Scientists Discover That Humans Can Sense Earth's Magnetic Field
Scientists from Caltech and The University of Tokyo have determined that many humans are able to unconsciously detect Earth's magnetic field. The new study shows that human brain waves respond to changes in Earth-strength magnetic fields.
The research team led by geoscientist Joseph Kirschvink (BS, MS '75) and neuroscientist Shin Shimojo at Caltech as well as neuroengineer Ayu Matani at the University of Tokyo suggest evidence that there is a new human sense they are calling magnetoreception.
Animals Tuned In
Their study is being published by the journal eNeuro on March 18. Geomagnetic sense has been well studied by scientist as it is observed in migratory animals like birds and sea turtles. The sense assists their biological navigation system.
Despite the deep research into animals magnetoreception scientists have not yet been able to determine if humans also have this ability. "Aristotle described the five basic senses as including vision, hearing, taste, smell, and touch," says Kirschvink, co-corresponding author of the eNeuro study and Nico and Marilyn Van Wingen Professor of Geobiology.
"However, he did not consider gravity, temperature, pain, balance, and several other internal stimuli that we now know are part of the human nervous system. Our animal ancestors argue that geomagnetic field sensors should also be there representing not the sixth sense but perhaps the 10th or 11th human sense to be discovered."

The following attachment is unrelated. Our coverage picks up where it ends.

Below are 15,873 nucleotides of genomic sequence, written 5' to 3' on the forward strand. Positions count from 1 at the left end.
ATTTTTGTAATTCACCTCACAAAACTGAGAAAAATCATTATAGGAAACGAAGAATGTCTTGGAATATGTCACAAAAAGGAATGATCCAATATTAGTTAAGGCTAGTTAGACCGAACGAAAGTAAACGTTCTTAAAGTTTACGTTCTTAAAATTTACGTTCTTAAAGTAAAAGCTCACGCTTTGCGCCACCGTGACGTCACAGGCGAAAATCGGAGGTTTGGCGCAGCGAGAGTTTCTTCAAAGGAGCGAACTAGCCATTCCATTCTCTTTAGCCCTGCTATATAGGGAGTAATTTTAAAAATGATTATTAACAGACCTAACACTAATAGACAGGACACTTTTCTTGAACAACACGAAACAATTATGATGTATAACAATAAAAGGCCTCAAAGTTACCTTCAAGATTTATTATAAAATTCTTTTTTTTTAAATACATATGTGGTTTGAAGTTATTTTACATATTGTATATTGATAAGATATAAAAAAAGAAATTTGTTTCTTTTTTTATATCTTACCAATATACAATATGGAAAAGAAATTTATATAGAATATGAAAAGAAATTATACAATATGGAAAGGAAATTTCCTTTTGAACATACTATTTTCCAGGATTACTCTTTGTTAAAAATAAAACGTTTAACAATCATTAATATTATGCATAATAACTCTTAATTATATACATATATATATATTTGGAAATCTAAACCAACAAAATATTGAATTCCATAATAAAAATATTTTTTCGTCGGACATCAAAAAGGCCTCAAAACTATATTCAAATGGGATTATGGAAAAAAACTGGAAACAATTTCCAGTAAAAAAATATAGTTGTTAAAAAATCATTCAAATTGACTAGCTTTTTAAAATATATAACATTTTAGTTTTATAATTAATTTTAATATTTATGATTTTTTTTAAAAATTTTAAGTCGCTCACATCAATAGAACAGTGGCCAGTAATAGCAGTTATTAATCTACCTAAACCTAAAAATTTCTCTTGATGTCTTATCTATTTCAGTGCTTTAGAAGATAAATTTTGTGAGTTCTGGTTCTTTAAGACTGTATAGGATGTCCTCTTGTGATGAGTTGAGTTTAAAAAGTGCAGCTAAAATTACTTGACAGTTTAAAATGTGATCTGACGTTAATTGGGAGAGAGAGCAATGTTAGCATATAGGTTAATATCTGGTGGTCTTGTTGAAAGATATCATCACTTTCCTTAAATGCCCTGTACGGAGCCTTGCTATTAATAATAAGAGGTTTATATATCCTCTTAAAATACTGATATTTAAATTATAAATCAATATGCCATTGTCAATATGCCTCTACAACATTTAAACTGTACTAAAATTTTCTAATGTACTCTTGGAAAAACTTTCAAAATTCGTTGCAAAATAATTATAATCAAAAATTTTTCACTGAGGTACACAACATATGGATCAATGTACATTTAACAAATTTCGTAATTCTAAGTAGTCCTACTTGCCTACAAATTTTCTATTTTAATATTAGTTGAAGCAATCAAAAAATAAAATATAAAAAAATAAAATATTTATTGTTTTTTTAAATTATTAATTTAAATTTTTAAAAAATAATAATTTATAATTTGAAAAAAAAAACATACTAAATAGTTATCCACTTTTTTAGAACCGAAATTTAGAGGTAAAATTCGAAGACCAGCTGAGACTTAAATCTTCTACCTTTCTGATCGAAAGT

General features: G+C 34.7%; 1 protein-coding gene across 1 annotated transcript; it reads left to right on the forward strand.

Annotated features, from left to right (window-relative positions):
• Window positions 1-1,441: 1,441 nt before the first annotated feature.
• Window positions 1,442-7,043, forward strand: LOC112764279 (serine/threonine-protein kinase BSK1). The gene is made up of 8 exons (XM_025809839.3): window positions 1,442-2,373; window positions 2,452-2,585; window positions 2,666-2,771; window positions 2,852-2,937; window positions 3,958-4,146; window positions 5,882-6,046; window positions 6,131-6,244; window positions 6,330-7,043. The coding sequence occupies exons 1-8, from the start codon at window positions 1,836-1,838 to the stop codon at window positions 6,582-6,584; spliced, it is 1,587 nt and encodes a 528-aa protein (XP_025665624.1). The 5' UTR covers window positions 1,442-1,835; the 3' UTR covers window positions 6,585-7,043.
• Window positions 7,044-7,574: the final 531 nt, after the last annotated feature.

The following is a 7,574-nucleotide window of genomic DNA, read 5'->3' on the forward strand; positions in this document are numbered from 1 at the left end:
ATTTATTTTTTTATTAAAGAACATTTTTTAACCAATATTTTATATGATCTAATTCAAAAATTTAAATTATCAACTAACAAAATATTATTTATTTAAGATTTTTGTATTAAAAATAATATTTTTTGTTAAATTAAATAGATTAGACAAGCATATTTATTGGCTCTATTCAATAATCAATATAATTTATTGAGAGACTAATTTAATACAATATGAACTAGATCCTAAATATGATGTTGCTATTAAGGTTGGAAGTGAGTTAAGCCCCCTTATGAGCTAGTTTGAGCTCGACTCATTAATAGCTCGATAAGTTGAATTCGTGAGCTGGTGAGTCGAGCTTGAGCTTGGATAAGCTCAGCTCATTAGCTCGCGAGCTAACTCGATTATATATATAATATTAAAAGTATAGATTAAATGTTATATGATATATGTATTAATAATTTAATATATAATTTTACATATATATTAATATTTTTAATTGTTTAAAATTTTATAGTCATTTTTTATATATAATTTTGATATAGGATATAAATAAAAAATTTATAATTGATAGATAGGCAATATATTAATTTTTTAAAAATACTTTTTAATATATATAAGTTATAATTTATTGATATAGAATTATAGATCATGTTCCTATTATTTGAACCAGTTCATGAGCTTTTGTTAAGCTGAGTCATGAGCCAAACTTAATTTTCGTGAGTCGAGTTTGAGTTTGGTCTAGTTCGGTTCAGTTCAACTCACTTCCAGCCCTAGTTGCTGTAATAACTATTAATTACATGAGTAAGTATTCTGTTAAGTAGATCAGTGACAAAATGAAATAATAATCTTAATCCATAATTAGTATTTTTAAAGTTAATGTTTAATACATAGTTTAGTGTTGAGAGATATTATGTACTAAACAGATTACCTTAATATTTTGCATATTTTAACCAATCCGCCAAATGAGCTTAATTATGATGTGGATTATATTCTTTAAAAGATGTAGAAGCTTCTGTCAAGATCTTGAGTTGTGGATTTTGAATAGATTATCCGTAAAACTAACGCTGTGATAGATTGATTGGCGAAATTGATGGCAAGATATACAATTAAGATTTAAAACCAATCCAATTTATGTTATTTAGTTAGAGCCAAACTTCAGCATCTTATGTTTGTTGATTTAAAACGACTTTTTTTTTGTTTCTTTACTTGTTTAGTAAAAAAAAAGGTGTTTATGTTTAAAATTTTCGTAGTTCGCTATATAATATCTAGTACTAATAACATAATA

Possibly More Senses To Be Discovered
The researchers used electroencephalography to record the brain activity of adult volunteers during magnetic field manipulations. Under carefully controlled experiments the researchers found a decrease in alpha-band brain activity in some participants. 34 human participants from a diverse background of ethnicities underwent the test.
During the session, the participants were not given any stimulus they simply sat in the dark, however, despite no knowledge or sign many had changes in their brain waves that correspond to the manipulated magnetic field around them.
"This is a classic, well-studied brain wave response to a sensory input, termed event-related desynchronization, or alpha-ERD," says Shimojo, Gertrude Baltimore Professor of Experimental Psychology and affiliated faculty member of the Tianqiao and Chrissy Chen Institute for Neuroscience at Caltech.
Research Continues On Diverse Groups
The experiment was then replicated on participants that responded strongly, this second study confirmed that these responses were tuned to the magnetic field of the Northern Hemisphere.
"Alpha-ERD is a strong neural signature of sensory detection and the resulting attention shift. The fact that we see it in response to simple magnetic rotations like we experience when turning or shaking our head is powerful evidence for human magnetoreception. The large individual differences we found are also intriguing with regard to human evolution and the influences of modern life," says Shimojo.
"As for the next step, we ought to try bringing this into conscious awareness." The team will continue their work to include other diverse research groups. Further research may provide new ideas about how humans and individuals evolved to have this ancient sensory system.